by Mary Trump 
2020 /
read by author – 7h  5m
rating 8 / memoir 


It turns out to be an interesting and much-hyped portrait of the family life of Donald Trump by his niece Mary Trump.  It’s an inside peak at the forces which enabled Trump to become the narcissistic approval-seeking man he is with no real concern for anyone other than himself and that he gets his way.  

Mary didn’t know Donald all that well while she was growing up, but she’s a clinical psychologist with a PhD in the field and looks at him and his behavior from an educated point of view. She also has some knowledge of the financial dealings of the Trump family due to Donald’s tax returns.

It seems that Donald Trump is not an intellectual man, but he’s savvy in some way which attracts some people and keeps them giving in to him and what he wants. If they don’t he simply takes it. This began with his need for their approval which apparently originated with his father.  

Mary Trump’s father, Freddie,  was Donald’s older brother but Freddie could never do well enough for his father to approve of. He failed over and over and ended up dying young, of alcoholism. Donald learned how to get that approval – or he was born with it, something.  

Anyway, the book is engaging if not terribly well written and I do wish it were better organized. It feels like a slap-dash effort to get it out on the market while the getting was good (before Trump filed another suit).  There are no photos, no family tree, no source notes.   It’s good though and the audio version is also pretty good and that’s not always an easy thing for an author to do.  How My Family Created the World’s Most Dangerous Man 

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Becoming Duchess Goldblatt ~ by Anonymous

This is a really amazing book – it’s by someone anonymous who is better off that way because it’s a memoir AND fiction and who in the world could all this have happened to? Anyway, I loved it.

Becoming Duchess Goldblatt
by Anonymous
read by Gabra Zackman, Lyle Lovett and J. Smith-Cameron
– 5h 31m
rating – 10 / fictionalized memoir

(Read and listened 2 times)

I finished this yesterday and wanted so badly to read it again with the Kindle version that … well, dear reader – I had to do it.

The only way to be reliably sure that the hero gets the girl at the end of the story is to be both the hero and the girl yourself.”
pg 18

This is the story of an unnamed woman who is either losing everything or has lost it already, her husband, her young son, her job – maybe her dreams in addition to a good deal from her early years. But … she hasn’t lost love although that’s definitely starting to leak.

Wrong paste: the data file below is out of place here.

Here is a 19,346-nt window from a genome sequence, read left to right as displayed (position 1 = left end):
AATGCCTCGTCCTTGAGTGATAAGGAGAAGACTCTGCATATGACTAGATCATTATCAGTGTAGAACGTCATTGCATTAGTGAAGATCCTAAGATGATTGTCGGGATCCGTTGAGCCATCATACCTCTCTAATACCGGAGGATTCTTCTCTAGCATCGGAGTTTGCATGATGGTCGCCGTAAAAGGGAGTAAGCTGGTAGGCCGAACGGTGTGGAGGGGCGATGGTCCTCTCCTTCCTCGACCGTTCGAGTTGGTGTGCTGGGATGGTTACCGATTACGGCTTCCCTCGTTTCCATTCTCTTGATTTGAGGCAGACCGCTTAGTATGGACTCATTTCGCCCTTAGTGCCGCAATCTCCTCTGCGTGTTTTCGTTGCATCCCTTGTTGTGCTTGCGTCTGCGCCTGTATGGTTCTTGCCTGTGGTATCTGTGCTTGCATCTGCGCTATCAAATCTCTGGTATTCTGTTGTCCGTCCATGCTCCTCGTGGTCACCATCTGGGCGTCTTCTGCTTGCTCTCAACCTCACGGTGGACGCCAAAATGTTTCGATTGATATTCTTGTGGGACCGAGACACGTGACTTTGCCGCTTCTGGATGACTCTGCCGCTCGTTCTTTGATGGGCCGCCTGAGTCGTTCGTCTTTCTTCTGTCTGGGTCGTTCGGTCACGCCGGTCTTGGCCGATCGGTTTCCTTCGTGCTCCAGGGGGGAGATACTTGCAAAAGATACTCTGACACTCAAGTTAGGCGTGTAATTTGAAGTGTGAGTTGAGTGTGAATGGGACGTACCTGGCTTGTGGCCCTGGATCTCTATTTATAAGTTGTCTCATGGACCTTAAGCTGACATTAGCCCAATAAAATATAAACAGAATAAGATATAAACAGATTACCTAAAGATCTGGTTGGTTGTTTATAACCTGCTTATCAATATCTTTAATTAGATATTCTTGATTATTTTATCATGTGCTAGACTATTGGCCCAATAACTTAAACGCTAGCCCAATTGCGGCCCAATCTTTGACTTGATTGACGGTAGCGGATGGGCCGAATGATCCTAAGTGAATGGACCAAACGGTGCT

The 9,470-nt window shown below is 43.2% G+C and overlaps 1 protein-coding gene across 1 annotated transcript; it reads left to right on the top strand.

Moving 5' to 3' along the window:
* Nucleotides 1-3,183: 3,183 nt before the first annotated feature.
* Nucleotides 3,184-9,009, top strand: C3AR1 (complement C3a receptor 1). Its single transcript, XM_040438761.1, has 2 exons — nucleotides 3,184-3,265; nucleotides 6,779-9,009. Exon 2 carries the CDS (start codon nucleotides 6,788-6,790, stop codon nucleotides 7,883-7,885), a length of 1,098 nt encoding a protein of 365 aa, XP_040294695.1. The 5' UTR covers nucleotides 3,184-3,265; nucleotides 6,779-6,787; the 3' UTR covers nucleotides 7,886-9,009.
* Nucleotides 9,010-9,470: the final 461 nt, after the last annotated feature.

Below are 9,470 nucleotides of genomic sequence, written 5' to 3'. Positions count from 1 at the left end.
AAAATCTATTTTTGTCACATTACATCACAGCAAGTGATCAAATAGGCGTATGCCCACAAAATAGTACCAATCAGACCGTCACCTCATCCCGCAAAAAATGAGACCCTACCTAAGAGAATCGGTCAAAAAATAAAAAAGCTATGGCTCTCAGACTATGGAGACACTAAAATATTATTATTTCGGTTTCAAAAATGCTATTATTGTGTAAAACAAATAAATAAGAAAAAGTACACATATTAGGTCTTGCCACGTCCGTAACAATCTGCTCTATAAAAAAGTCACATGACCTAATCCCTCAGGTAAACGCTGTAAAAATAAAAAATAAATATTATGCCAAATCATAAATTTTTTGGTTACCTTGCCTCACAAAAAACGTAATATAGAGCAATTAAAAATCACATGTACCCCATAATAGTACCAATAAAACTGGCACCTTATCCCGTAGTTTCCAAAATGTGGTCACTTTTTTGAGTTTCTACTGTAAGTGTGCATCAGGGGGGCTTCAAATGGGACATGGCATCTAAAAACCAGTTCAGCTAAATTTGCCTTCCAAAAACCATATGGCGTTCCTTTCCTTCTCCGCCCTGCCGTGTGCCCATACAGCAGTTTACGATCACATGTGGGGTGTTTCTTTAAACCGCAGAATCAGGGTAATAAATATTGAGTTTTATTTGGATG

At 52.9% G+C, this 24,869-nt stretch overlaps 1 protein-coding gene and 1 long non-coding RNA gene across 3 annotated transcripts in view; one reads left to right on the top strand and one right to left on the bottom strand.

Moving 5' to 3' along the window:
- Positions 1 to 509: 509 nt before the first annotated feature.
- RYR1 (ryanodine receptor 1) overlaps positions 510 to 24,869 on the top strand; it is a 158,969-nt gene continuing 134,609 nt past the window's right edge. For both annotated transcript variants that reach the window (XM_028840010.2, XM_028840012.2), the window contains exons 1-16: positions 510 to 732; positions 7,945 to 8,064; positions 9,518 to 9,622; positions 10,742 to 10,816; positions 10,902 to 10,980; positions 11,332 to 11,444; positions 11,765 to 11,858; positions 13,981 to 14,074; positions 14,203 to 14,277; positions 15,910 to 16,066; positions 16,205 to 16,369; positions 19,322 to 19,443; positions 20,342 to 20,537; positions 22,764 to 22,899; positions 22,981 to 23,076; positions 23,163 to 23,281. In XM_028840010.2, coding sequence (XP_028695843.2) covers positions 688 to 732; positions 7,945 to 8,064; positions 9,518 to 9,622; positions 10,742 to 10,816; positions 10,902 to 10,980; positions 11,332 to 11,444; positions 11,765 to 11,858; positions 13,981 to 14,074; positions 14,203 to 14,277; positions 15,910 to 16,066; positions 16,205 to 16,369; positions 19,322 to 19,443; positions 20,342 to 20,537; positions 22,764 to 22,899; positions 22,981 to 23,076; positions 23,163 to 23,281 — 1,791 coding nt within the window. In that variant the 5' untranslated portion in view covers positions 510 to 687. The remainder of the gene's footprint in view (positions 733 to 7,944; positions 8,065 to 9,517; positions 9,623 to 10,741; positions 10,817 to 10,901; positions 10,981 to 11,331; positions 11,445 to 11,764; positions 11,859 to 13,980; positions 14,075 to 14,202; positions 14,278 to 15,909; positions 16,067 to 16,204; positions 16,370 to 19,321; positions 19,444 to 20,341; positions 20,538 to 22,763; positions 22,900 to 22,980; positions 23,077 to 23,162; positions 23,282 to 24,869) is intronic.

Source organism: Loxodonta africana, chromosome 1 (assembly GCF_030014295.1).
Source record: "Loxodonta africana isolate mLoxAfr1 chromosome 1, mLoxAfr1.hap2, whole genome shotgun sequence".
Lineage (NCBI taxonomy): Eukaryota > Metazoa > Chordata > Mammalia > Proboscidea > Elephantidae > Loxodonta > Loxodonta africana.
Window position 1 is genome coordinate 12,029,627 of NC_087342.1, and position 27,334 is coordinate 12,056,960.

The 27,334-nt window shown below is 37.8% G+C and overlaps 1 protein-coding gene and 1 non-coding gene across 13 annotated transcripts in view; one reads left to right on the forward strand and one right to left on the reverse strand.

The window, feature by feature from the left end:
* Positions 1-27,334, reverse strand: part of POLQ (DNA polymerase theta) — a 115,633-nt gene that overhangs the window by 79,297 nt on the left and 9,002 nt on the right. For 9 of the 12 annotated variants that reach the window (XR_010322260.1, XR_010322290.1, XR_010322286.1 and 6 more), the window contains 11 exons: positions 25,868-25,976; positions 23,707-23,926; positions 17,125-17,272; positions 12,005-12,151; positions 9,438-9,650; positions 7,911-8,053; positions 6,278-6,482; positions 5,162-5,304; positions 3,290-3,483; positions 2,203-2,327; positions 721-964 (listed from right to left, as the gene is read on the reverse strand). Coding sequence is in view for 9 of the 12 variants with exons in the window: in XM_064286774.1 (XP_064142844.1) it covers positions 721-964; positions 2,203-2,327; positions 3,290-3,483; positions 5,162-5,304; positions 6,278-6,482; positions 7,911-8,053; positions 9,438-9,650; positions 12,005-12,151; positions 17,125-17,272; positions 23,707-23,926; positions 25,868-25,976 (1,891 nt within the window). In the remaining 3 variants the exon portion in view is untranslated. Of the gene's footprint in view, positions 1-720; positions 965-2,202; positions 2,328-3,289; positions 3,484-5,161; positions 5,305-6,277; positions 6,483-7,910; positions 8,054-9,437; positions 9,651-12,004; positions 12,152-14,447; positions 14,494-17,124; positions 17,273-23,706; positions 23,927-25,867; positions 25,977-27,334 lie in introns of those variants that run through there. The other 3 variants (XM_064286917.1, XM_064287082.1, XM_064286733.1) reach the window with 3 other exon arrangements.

On a hunch and with some advice from a friend, she turns to developing the online persona she’s been playing with. She does this via social media and something clicks and it starts working on her.

Becoming Duchess Goldblatt is a lightly literary book in that there are lots and lots of literary allusions and, sweet for me, I was familiar with almost all of them, Celeste Ng, Lyle Lovett, and several others.

When people say they’re
“going to make time for you,”
it’s instant time from a mix.
Nobody bothers to creating new
time from scratch anymore.”

pg 165

From Audible:
Part memoir and part joyful romp through the fields of imagination, the story behind a beloved pseudonymous Twitter account reveals how a writer deep in grief rebuilt a life worth living.

Becoming Duchess Goldblatt is two stories: that of the reclusive real-life writer who created a fictional character out of loneliness and thin air, and that of the magical Duchess Goldblatt herself, a bright light in the darkness of social media. Fans around the world are drawn to Her Grace’s voice, her wit, her life-affirming love for all humanity, and the fun and friendship of the community that’s sprung up around her.

@DuchessGoldblat (81-year-old literary icon, author of An Axe to Grind) brought people together in her name: in bookstores, museums, concerts, and coffee shops, and along the way, brought real friends home – foremost among them, Lyle Lovett.

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I Contain Multitudes ~ by Ed Yong

It wasn’t until my second reading that I found this book rather interesting because I had to get past a bunch of ick factor to get there. I never (ever) had an interest in a medical career and avoided biology classes – (in my defense I liked physics and astronomy, geology etc.). – Sad to say I got behind in my blurb/reviews so this will have to do.

I Contain Multitudes: The Microbes Within Us and a Grander View of Life
by Ed Yong
2016 / 373 pages
read by Charlie Anson 9h 52m
rating – A / microbiology

Yong’s style is kind of breezy with some attempts at humor. It could be a fun read if I were more interested and not affected by yuk. I did learn quite a lot.

From Audible: